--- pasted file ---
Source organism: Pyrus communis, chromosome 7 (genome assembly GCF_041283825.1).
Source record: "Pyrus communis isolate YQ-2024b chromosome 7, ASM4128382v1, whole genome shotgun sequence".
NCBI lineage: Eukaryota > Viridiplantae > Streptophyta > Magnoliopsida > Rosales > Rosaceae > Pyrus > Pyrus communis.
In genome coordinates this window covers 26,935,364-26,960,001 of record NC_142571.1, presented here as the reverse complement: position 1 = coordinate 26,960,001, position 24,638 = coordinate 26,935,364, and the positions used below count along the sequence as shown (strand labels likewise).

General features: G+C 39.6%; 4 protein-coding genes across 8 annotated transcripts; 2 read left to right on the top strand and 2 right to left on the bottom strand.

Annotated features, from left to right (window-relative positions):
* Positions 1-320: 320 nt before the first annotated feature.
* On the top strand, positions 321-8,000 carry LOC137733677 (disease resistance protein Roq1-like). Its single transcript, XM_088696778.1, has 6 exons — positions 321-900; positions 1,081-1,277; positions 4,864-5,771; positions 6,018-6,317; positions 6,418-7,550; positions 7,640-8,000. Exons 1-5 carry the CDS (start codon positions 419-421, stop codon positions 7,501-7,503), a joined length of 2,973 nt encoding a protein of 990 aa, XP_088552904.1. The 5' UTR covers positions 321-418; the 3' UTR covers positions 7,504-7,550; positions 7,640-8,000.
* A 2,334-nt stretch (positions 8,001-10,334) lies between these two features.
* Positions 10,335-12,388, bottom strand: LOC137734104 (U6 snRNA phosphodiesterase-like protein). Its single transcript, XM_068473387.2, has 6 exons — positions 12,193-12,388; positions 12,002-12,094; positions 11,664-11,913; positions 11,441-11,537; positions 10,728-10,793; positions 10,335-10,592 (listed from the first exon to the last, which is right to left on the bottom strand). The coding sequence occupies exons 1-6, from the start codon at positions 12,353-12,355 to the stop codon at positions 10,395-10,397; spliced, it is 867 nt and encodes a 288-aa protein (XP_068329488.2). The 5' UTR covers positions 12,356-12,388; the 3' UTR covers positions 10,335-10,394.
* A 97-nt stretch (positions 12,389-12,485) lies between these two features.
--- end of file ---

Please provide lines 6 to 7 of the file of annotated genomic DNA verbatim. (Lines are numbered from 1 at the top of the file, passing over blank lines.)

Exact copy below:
Annotated features, from left to right (window-relative positions):
* Positions 1-320: 320 nt before the first annotated feature.